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NOV. 9, 2018



Thank you Ed (Kelly) and good afternoon everyone. It’s great to be back in the city and with you all today to talk about ships and sailors – my two favorite topics. My boss, our secretary of transportation Elaine L. Chao asked me to send her greetings and warm regards. 

As you all well know, she’s all about the maritime industry, and it is a real pleasure to work for a boss who is so supportive of what we do.  Sure, makes my job a whole lot easier!  Port Authority President Andy Saparito: nice to see you here today sir.

You and your port authority team continue to be a tremendous advocate for maritime growth and trade here in this thriving port. 

Every time I stand at the waterfront and look out across the upper bay, I’m always amazed to see so much activity back on the water.  All good.

I love maritime history, and have the requisite collection of nautical junk – as my darling wife calls it – to prove it.  So I really admire the work the maritime association has done to capture and preserve the amazing history of this port in particular and the role it played – and still plays today - in our economic and national security.
This venerable association has chronicled the incredible history of maritime activity in this city, from square riggers and schooners back in the 1800s, to the rise of the steam era and the great liners who called here, to some of the largest mega-container ships in the world today.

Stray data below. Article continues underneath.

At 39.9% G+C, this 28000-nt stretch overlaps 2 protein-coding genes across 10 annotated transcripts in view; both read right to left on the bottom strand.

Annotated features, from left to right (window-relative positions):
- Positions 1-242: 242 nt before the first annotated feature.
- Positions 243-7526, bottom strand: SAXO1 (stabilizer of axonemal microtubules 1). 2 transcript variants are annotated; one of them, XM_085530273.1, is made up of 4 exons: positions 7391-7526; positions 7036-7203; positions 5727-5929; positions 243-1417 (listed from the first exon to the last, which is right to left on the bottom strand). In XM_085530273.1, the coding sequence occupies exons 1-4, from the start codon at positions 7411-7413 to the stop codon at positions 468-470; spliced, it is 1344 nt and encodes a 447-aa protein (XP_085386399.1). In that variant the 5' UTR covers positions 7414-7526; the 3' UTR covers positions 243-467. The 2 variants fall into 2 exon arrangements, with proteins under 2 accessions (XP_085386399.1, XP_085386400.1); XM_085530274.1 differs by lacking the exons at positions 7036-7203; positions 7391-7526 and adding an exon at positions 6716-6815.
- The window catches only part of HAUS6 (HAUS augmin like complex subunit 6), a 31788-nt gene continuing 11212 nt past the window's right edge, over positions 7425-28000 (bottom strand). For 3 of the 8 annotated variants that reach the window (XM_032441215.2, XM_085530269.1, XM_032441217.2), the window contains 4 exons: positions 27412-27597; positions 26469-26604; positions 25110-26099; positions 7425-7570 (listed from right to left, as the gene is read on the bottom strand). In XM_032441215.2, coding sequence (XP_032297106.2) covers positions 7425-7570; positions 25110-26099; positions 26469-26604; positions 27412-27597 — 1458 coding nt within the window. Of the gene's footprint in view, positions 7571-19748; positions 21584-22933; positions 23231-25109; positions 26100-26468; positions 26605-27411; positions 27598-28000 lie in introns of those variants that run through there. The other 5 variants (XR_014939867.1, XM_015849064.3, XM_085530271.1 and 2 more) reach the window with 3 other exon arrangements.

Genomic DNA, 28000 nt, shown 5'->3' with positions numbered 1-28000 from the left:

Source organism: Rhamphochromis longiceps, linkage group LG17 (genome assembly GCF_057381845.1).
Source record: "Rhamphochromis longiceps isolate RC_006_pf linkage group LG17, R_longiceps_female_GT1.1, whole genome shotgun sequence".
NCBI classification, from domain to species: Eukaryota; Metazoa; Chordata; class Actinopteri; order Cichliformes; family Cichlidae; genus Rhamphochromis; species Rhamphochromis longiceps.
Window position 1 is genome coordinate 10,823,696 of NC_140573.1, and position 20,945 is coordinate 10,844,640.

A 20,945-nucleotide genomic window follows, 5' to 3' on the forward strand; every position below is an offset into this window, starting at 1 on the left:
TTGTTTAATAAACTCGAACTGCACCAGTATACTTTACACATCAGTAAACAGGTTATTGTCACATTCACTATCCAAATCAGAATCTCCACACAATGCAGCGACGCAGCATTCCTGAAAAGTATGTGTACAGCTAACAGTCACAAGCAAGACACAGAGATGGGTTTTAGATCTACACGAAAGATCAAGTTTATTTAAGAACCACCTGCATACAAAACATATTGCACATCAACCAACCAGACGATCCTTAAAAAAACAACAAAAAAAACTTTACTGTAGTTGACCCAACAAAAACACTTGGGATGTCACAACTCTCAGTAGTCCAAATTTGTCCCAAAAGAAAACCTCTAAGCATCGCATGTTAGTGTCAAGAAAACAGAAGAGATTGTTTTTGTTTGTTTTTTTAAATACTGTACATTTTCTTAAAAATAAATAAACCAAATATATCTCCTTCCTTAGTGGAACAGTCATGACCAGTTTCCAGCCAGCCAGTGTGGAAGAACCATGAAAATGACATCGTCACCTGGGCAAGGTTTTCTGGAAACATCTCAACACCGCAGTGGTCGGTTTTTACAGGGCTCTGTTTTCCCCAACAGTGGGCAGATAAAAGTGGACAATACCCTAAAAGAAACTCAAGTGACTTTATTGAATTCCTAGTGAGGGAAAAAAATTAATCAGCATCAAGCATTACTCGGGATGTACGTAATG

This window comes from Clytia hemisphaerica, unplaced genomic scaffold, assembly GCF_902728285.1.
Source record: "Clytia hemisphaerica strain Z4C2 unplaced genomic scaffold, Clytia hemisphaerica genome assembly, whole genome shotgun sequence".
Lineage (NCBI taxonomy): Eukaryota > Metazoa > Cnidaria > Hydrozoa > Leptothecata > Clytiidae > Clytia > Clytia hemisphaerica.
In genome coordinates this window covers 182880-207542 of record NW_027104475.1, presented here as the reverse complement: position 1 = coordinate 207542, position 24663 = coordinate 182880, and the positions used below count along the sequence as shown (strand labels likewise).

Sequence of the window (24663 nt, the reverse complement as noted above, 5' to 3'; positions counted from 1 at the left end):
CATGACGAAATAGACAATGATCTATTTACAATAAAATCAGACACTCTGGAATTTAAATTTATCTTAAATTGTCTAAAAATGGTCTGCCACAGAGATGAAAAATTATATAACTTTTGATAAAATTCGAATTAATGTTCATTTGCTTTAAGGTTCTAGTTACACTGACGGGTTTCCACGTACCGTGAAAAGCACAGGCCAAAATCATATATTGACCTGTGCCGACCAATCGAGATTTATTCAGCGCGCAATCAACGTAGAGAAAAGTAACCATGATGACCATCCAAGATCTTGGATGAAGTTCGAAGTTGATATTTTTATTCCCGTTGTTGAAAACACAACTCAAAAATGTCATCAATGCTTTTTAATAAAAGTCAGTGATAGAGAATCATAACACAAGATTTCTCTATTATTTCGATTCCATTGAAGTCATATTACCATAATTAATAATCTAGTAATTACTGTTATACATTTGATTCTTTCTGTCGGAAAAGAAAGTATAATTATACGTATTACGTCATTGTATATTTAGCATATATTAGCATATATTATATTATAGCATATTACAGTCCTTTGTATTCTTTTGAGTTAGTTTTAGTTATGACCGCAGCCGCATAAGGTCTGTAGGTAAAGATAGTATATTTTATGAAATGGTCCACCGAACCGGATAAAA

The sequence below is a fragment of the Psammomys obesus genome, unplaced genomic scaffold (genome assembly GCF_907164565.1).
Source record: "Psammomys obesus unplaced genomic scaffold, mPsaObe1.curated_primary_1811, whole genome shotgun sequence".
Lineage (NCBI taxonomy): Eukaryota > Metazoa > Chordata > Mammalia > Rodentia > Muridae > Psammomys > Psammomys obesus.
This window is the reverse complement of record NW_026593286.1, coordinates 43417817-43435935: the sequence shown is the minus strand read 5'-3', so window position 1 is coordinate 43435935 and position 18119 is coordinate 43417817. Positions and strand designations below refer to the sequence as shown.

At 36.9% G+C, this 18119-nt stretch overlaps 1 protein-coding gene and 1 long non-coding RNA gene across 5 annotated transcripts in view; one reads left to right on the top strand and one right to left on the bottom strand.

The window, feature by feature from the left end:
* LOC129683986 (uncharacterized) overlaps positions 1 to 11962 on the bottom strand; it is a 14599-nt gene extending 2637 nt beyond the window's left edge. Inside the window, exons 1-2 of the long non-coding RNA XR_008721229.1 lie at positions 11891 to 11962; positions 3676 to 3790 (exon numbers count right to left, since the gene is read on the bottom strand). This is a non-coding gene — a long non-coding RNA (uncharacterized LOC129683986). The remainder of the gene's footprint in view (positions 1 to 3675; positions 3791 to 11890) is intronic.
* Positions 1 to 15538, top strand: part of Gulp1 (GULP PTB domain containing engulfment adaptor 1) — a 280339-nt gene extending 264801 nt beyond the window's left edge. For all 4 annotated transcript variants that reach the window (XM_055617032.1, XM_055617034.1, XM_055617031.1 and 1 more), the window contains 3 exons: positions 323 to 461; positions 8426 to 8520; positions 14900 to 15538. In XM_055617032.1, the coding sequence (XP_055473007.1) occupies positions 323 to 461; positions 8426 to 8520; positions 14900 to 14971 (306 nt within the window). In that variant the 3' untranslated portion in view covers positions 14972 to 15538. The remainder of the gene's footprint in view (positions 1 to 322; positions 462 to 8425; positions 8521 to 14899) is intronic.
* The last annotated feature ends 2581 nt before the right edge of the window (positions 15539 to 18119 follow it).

At MARAD we know this port well as a pillar of the industry, an efficient, forward-leaning, multi-modal gateway through which every conceivable product – including a huge portion of the nation’s refined petroleum products – transits on a daily basis.

So suffice it to say I’m honored to be here among you as the Maritime Administrator to share a few thoughts.
I’ve been spending a lot of time in this neck of the woods in recent months – at kings point for various events and with other maritime groups along the waterfront. 

As a matter of fact, when I finish our lunch here today – I will make haste down to the waterfront where a fast launch will take me up the east river to Kings Point, and at 1615 this afternoon, I will commission a brand-new rear admiral in the U.S. maritime service: Captain Jack Buono – who will then take over as the 13th superintendent of the academy.  So a big day for Jack, and a big day for the academy.

Last month, I had the pleasure of attending the “America’s Blue Highway” conference hosted at Ft. Schuyler, and I know that some of you were also there. There was a lot of energy in that room from the almost 350 people who attended!

Many there told me that for the first time they were actually seeing marine highway: “the concept” becoming marine highway: “the reality” as we were briefed on a number of new projects springing up on our waterways – many of them right here in this area.

In that respect, I hold up the Port of New York and New Jersey as a model for others to emulate.

You have shown that with a solid understanding of the market and a good business case, significant projects can get launched and built -- and can begin making a difference.

It always encourages me, and, genuinely, re-instills my faith in the enormous promise and potential of what this industry can achieve collectively when we work together and pool our intellectual and financial resources.